FCC 73.160
Revised as of December 1, 2020
Goto Year:2020 | 2022
```  §  73.160   Vertical plane radiation characteristics, f(θ).

(a) The vertical plane radiation characteristics show the relative
field being radiated at a given vertical angle, with respect to the
horizontal plane. The vertical angle, represented as θ, is 0 degrees in
the horizontal plane, and 90 degrees when perpendicular to the
horizontal plane. The vertical plane radiation characteristic is
referred to as f(θ). The generic formula for f(θ) is:

f(θ) = E(θ)/E(O)

where:

E(θ) is the radiation from the tower at angle θ.

E(O) is the radiation from the tower in the horizontal plane.

(b) Listed below are formulas for f(θ) for several common towers.

(1) For a typical tower, which is not top-loaded or sectionalized, the
following formula shall be used:
eCFR graphic ec13no91.015.gif

where:

G is the electrical height of the tower, not including the base
insulator and pier. (In the case of a folded unipole tower, the entire
radiating structure's electrical height is used.)

(2) For a top-loaded tower, the following formula shall be used:
eCFR graphic ec13no91.016.gif

where:

A is the physical height of the tower, in electrical degrees, and

B is the difference, in electrical degrees, between the apparent
electrical height (G, based on current distribution) and the actual
physical height.

G is the apparent electrical height: the sum of A and B; A + B.

See Figure 1 of this section.
eCFR graphic ec01mr91.066.gif

(3) For a sectionalized tower, the following formula shall be used:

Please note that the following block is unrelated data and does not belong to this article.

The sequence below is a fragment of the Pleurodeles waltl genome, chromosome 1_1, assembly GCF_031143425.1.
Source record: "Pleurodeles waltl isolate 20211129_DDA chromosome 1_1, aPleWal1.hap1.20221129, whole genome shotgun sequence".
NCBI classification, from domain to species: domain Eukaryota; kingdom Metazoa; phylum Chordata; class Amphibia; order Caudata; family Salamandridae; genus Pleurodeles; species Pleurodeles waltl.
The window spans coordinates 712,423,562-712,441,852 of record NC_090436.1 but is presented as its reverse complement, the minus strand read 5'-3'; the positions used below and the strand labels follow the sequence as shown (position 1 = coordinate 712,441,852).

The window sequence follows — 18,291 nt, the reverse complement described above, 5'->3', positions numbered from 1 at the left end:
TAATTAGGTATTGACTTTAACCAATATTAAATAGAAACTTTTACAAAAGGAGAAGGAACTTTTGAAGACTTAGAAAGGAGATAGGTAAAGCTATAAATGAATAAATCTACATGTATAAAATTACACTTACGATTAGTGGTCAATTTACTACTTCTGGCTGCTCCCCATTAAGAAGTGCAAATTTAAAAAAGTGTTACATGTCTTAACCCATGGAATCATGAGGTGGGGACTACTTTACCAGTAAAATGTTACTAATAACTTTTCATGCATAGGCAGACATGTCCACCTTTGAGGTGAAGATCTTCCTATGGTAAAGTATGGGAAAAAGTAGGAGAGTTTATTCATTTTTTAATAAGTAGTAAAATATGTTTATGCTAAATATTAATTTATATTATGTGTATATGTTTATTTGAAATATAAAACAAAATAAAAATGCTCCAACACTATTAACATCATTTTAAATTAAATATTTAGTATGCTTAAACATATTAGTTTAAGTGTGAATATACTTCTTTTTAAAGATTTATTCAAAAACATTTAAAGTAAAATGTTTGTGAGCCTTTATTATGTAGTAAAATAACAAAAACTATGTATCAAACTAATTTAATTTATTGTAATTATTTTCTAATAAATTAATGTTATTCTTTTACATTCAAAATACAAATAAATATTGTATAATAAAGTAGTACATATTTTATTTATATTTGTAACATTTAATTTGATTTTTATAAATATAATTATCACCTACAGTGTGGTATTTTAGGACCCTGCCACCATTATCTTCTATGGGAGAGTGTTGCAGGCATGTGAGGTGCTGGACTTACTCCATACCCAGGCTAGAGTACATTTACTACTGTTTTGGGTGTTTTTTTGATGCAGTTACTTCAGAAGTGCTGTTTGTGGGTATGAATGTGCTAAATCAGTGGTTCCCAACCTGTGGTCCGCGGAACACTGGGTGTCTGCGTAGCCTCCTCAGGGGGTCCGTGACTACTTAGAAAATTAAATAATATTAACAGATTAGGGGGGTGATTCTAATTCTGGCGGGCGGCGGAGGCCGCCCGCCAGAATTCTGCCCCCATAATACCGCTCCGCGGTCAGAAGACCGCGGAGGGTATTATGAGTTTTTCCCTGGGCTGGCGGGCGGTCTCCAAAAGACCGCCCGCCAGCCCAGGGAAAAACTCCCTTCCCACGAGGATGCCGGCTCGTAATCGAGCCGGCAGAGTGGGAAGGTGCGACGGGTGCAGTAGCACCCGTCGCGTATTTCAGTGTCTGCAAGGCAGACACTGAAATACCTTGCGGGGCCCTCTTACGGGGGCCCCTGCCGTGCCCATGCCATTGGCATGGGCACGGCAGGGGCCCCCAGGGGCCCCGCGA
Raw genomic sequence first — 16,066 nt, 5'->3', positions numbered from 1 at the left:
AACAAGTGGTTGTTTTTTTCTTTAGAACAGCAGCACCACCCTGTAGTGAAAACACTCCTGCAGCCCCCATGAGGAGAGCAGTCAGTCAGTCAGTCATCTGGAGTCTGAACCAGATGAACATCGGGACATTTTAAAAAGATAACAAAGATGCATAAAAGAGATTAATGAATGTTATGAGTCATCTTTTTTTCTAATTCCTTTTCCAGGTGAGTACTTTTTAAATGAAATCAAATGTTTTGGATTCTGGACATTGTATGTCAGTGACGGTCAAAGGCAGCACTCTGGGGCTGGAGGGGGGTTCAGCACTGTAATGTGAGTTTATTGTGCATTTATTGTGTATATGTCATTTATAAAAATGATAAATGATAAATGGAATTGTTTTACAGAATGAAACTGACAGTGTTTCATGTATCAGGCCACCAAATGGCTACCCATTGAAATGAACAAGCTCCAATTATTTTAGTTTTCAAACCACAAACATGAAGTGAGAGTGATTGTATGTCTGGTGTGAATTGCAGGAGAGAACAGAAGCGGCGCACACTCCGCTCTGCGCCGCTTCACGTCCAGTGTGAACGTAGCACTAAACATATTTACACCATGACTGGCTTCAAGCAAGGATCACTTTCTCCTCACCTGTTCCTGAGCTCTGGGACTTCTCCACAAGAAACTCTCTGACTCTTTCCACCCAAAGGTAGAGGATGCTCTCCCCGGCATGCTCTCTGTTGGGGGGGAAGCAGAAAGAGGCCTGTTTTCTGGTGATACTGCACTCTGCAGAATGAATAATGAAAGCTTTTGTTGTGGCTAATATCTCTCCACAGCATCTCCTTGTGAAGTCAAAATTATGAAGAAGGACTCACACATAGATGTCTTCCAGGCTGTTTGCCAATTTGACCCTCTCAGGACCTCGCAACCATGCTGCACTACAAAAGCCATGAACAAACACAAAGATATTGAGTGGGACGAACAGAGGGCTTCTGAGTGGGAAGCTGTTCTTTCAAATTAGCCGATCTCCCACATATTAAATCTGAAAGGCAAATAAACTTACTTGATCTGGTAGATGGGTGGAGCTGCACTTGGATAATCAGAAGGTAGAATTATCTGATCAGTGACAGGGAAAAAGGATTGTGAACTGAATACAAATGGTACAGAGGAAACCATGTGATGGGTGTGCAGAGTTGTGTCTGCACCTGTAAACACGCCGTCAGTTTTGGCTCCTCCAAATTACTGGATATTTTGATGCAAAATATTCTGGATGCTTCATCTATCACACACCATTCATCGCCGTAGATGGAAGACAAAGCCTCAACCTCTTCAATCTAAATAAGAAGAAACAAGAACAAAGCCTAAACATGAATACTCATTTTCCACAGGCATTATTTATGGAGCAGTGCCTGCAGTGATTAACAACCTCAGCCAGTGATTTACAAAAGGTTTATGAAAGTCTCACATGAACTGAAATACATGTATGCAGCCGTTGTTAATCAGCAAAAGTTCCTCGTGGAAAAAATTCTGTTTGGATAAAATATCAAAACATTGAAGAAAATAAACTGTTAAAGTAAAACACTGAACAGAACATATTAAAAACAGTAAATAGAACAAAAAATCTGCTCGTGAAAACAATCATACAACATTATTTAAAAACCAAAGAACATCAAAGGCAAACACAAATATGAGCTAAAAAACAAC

eCFR graphic ec13no91.017.gif

where:

A is the physical height, in electrical degrees, of the lower section
of the tower.

B is the difference between the apparent electrical height (based on
current distribution) of the lower section of the tower and the
physical height of the lower section of the tower.

C is the physical height of the entire tower, in electrical degrees.

D is the difference between the apparent electrical height of the tower
(based on current distribution of the upper section) and the physical
height of the entire tower. D will be zero if the sectionalized tower

G is the sum of A and B; A + B.

H is the sum of C and D; C + D.

Δ is the difference between H and A; H−A.

See Figure 2 of this section.
eCFR graphic ec01mr91.067.gif

(c) One of the above f(θ) formulas must be used in computing radiation
in the vertical plane, unless the applicant submits a special formula
for a particular type of antenna. If a special formula is submitted, it
must be accompanied by a complete derivation and sample calculations.
Submission of values for f(θ) only in a tabular or graphical format
(i.e., without a formula) is not acceptable.

(d) Following are sample calculations. (The number of significant
figures shown here should not be interpreted as a limitation on the
number of significant figures used in actual calculations.)

(1) For a typical tower, as described in paragraph (b)(1) of this
section, assume that G = 120 electrical degrees:
θ   f(θ)
0  1.0000
30 0.7698
60 0.3458

(2) For a top-loaded tower, as described in paragraph (b)(2) of this
section, assume A = 120 electrical degrees, B = 20 electrical degrees,
and G = 140 electrical degrees, (120 + 20):
θ   f(θ)
0  1.0000
30 0.7364
60 0.2960

(3) For a sectionalized tower, as described in paragraph (b)(3) of this
section, assume A = 120 electrical degrees, B = 20 electrical degrees,
C = 220 electrical degrees, D = 15 electrical degrees, G = 140
electrical degrees (120 + 20), H = 235 electrical degrees (220 + 15),
and Δ = 115 electrical degrees (235−120):
θ   f(θ)
0  1.0000
30 0.5930
60 0.1423

[ 46 FR 11993 , Feb. 12, 1981]

```

Goto Section: 73.158 | 73.182

Goto Year: 2020 | 2022
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